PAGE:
When you see all of your work laid out in front of you and you pay attention to what’s happening in the throughput, it gives you context, and that context leads to clarity. You gain insight into the way you process work. You see life’s trade-offs. (e.g.,  If you do one Saturday chore each night after work, you can go to the music festival next weekend.) You recognize opportunities that could create future options, which helps you adjust your work as options evolve. (e.g., Your in-laws decided to stay at a hotel so you don’t have to make up the spare bedroom—and you get the clean sheets instead.)

Working a personal kanban allows you to detect the rhythm in your workflow and learn to operate in unison to its beat. Irregularities in this cadence help you zero in, fix problems, and stave off bottlenecks.

Limiting WIP allows you the time to focus; to work with a calm, clear head; to remain flexible; and keep pace with change. Limiting WIP promotes completion and clarity.

To-do list

To-do lists are an inventory of tasks where the goal is to get through the list. They provide no context; whatever occurs while working on a task remains conceptual and easy to forget. You can’t see where things get off track. It’s hard to understand what went wrong when you can’t see or remember what happened. You’re placed in a reactionary mode. To-do lists are static; they have no flow, no rhythm. Instead you rely on deadlines and assumptions that nothing will impede your progress. As soon as you finish one task, you move on to the next without thought, barely acknowledging your achievement.

After receiving the book, Personal Kanban: Mapping Work | Navigating Life, the first thing I did was go to the website www.personalkanban.com/pk. I hadn’t visited it since mid-December 2010, when this book was forthcoming and Quality Digest Daily published Benson’s introductory article. I was surprised at how the site had flourished. “This thing must work,” I said out loud, scanning the blog posts. What really struck me was the valuable information and personal knowledge given freely by the authors. This isn’t blah blah with quality buzz words or teaser questions where you’ll find the answer on page 57 of their book. How refreshing.

But as the authors say, “Do the right thing at the right time.” Go get the book and use it as a springboard to create your personal kanban. Besides providing more than enough great suggestions to get you started, there are excellent metrics and design ideas to help you prioritize, improve upon, tailor fit, and get the most from your personal kanban.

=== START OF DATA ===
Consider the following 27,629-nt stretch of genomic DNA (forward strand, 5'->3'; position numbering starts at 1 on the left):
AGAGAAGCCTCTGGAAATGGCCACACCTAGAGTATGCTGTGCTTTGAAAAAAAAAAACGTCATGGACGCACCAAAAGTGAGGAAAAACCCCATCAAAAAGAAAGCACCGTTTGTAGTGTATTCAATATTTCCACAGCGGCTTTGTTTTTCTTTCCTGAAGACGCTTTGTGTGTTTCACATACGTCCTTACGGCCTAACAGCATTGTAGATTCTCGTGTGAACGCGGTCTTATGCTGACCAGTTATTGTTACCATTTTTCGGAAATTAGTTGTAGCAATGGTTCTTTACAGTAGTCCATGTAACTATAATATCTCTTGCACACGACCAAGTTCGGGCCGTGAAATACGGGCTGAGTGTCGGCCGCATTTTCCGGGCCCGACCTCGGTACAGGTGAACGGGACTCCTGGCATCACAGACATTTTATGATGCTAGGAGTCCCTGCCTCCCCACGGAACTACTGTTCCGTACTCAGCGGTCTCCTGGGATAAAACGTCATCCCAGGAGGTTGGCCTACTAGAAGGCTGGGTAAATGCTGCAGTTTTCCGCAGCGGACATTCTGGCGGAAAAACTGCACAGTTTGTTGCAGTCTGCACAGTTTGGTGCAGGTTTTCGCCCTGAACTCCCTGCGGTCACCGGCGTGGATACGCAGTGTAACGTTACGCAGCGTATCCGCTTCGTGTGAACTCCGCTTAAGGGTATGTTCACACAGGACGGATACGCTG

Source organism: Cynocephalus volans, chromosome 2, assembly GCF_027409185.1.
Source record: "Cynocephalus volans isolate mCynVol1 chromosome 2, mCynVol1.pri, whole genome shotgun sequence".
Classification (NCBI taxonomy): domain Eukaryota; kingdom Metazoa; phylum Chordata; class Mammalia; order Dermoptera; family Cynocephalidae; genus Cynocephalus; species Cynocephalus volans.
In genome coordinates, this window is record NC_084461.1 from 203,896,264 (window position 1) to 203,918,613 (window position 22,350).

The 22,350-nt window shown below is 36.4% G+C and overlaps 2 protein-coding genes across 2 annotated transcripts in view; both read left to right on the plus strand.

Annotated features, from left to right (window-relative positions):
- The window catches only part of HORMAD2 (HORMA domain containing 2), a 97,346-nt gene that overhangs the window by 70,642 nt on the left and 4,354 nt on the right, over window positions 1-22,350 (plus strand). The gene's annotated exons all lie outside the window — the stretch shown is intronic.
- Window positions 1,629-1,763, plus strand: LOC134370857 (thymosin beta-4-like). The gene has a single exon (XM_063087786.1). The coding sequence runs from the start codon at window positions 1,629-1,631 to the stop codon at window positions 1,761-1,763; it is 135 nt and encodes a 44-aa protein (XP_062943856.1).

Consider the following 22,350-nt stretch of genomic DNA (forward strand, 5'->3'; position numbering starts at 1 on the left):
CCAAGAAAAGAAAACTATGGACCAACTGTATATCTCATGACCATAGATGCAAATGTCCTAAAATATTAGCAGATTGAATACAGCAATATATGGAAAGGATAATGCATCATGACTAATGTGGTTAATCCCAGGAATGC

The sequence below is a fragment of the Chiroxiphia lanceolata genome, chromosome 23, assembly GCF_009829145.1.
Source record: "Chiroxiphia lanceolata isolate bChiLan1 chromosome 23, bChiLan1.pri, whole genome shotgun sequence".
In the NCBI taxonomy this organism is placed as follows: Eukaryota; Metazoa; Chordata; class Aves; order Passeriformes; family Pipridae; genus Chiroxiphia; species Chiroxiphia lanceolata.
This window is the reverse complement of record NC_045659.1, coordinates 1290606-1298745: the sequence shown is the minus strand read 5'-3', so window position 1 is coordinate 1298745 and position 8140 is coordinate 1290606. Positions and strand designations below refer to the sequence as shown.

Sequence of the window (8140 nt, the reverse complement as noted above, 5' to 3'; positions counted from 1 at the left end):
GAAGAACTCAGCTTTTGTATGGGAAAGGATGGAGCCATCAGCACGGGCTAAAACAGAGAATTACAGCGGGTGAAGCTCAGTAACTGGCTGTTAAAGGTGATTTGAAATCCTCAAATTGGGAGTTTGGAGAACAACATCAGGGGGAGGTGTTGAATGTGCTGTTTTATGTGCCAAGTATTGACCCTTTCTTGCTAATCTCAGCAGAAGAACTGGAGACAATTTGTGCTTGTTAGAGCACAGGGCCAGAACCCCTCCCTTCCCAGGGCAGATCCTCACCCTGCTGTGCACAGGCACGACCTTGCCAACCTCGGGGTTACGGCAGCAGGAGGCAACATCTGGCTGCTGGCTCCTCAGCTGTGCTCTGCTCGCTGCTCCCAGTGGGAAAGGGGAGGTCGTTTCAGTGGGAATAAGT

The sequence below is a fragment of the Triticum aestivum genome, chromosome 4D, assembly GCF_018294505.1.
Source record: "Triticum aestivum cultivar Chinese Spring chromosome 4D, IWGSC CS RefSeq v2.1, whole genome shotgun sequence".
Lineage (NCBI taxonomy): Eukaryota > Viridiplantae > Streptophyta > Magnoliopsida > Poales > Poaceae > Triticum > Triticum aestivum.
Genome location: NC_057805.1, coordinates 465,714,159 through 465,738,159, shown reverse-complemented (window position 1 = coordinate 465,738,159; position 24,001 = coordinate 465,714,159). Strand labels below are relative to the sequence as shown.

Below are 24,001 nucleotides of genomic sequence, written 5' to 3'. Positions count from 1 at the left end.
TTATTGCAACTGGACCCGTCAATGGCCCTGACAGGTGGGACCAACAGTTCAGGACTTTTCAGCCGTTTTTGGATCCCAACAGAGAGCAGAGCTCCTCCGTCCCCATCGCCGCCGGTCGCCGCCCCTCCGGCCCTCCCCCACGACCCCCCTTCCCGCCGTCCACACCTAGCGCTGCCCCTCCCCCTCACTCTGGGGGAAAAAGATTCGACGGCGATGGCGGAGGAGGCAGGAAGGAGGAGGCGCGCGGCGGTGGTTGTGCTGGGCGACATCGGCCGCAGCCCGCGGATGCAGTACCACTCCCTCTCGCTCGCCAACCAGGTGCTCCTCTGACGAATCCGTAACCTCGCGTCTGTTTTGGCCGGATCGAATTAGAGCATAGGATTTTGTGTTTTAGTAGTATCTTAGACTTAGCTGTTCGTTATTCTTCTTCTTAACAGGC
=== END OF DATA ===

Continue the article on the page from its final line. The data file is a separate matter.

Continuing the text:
About The Author

Laurel Thoennes @ Quality Digest’s picture

Laurel Thoennes @ Quality Digest

Laurel Thoennes is an editor at Quality Digest. She has worked in the media industry for 33 years at newspapers, magazines, and UC Davis—the past 25 years with Quality Digest.



My choice is Kanban as it allows you to have more control over your tasks and it's easier to manage when more complex projects happen especially when you have to collaborate with others.

Kanban has been really trending and has been implemented in various processes like software development, project management, marketing and more. The physical Kanban may not be flexible enough so you can always use a digital version like this kanban solution - Kanzen. This app has some cool features that our team absolutely loved.


I think we call it project management.  The depth of description and number of sub-tasks are determined by the complexity of the tasks.  I think it is helpful to remeber the concept of "ditchikow tsigachi - you need more than one ring master when the circus has more than three rings." 

To-do list vs Kanban board

A to-do list is great when you need to cross out some tasks and be done with them.

Kanban works better for tasks that require multiple steps. For example, writing a blog, reviewing it, posting it could the steps for a blogger. For muti-step tasks Kanban is just a better visual representation.

A whiteboard with post-it notes can be used for that. Or, on web, apps like smartQ (www.getsmartQ.com) offer a friendly solution.